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In the beginning was song
Mads Qvortrup

6 Epilogue: in the beginning was song And the light shineth in the darkness; and the darkness comprehended it not. (John 1.5) We have (rather deliberately) said very little about the subject of music, as this is not obviously a part of Rousseau’s social philosophy. Yet music was – though scholars have often forgotten this1 – Rousseau’s main passion, and this passion spilled over into his political writings in more ways than one. Rousseau, the musician and note-copier, was an accidental philosopher. Had he not seen the prize question from the Academy in Dijon on

in The political philosophy of Jean-Jacques Rousseau
"On the political passions in Europe and America and their implications for Transatlantic History"
Charles S. Maier

– this time to create an awareness of ‘entanglement’ (the term now so prevalent for transnational history; the French equivalent is histoires croisées ) in a wider framework that will embed the Atlantic arena within global developments. I hope to engage these propositions by following a political theme that should seem urgent in light of political violence and even the recent electoral results in Europe and the United States: the passions of politics. Consider as an introduction a different evocation of the Atlantic. Almost a century ago William

in The TransAtlantic reconsidered
Roel Meijer

negotiation as the only means of eliminating its causes – all of which are anathema to Wahhabism. In the Saudi discourse, the causes of violence are sought in another logical sequence of steps beginning with religious ignorance ( jahil ), irrationality/passions ( ahwa’ ), deviation ( inhiraf ) and extremism ( ghuluw ), leading to political involvement ( hizbiyya ) and violence ( ‘unf ). In this discourse the believer is the central figure, and the concept of the ‘victorious sect’ ( al-ta’ifa al-mansura ), to which all Salafis/Wahhabis belong, is by definition unequal. It

in Non-Western responses to terrorism
Negotiating the Agreement, 1997–1998
Eamonn O'Kane

, in July 1997, the UKUP leader, Robert McCartney, had ‘said with emotion: “If this is peace, let us have war”. Ervine cut in immediately, with equal passion: “That’s easy for you to say, safe as you and your family are in the suburbs. But if there’s a war it’s we and our sons who’ll do the fighting and dying. We want this process because it’s our only hope for peace”’ ( Mitchell, 1999

in The Northern Ireland peace process
Abstract only
ACT UP and the HIV/AIDS pandemic
Alister Wedderburn

demanding resignification [emphasis added]. Such a strategy, I suggest, is crucial to creating the kind of community in which surviving with AIDS becomes more possible, in which queer lives become legible, valuable, worthy of support, in which passion, injury, grief, aspiration become recognized without fixing the terms of that recognition in yet another conceptual order of lifelessness and rigid exclusion. ( 2011 : xxviii–xxix) What was at stake in ACT UP’s desire to ‘fight back’, then, was not simply a rearrangement of a pre-existing hierarchy; a reshuffle of

in Humour, subjectivity and world politics
Constructing the Danube
Joanne Yao

backward in time. Taming the Danube and in particular the Danube delta – the source of the foreign East – offered nineteenth-century Europeans the chance to tame their own bloody histories and stem the dangerous passions that threatened to flow back upriver. Hence, taming the Danube reflected what theorist Kimberly Hutchings conceptualizes as Kairos or ‘creative time-making’, which relies on Baconian science to impose order on Chronos, or ‘natural, chronological time’ ( 2018 : 256). This creative act endows the time-makers with ethical and political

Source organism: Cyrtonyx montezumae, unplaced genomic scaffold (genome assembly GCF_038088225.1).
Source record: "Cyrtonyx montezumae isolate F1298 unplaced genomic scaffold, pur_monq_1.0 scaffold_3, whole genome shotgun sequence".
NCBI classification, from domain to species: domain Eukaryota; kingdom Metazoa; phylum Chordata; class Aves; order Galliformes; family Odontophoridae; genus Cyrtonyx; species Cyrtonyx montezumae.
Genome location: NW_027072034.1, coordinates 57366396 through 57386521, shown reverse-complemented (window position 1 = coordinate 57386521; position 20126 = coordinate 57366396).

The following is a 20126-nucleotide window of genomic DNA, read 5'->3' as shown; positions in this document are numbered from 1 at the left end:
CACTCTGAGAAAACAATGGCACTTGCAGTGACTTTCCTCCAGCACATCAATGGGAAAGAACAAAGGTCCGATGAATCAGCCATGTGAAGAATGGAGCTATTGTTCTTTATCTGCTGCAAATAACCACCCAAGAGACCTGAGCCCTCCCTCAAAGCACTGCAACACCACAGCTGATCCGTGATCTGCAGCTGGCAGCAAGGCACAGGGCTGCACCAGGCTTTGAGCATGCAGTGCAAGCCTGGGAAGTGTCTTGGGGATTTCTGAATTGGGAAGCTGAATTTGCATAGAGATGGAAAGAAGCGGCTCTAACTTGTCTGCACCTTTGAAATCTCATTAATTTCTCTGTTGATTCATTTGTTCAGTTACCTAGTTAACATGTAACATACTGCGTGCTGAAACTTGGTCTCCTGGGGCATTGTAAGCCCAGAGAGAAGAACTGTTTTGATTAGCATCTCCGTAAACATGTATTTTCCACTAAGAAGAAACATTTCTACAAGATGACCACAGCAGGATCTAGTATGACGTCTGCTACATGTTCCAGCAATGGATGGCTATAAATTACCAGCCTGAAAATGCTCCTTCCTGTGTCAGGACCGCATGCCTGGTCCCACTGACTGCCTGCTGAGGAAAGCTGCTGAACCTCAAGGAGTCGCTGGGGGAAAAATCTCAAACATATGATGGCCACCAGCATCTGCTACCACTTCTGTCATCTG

in The ideal river
Joanne Yao

-proprietors’ (Gavin and Betley 1973 : 239). The sentiment was later echoed by representatives from Britain, Belgium, and the USA at the fifth meeting. As Percy Anderson of the African Company noted in a submitted report to the conference, ‘It would be a disaster for the humane cause and a reproach to all civilized nations if the result of contact with foreign commerce should give birth to a passion amongst the native which would demoralize and degrade them.’ While his company stood to make financial gains from increased Congo trade, these gains would not be worth ‘the return to

in The ideal river
Keith Mc Loughlin

Southwood, Disarming Military Industries , p. 98. 107 Mary Kaldor, ‘Robert Neild obituary’, Guardian , 8 January 2019, www.theguardian.com/education/2019/jan/08/robert-neild-obituary [accessed 4 April 2020]. 108 Frank Barnaby, ‘Frank Blackaby: economist with a passion for world peace and disarmament

in The British left and the defence economy
Keith Mc Loughlin

of moral passion, scathing polemic and a “feel” for the popular mood of concern over the mounting nuclear and political threat acted as the catalyst for a new mass, international movement’. 112 Protest and Survive synthesised the arguments that had been made against the defence economy in one accessible edition. Political economy featured in the form of two articles, ‘British Military Expenditure in the 1980s’ by Dan and Ron Smith, and Mary Kaldor

in The British left and the defence economy
Eamonn O'Kane

tensions at the heart of the government were significant factors in the decision. The then UUP leader, Mike Nesbitt, subsequently pointed out that ‘when we left the DUP and Sinn Féin alone in the room to get on with it, it didn’t last very long. There was nobody to blame, there was no cover, it was just the two parties who clearly hate each other, with a passion’ ( Mike Nesbitt, author interview, 11 September

in The Northern Ireland peace process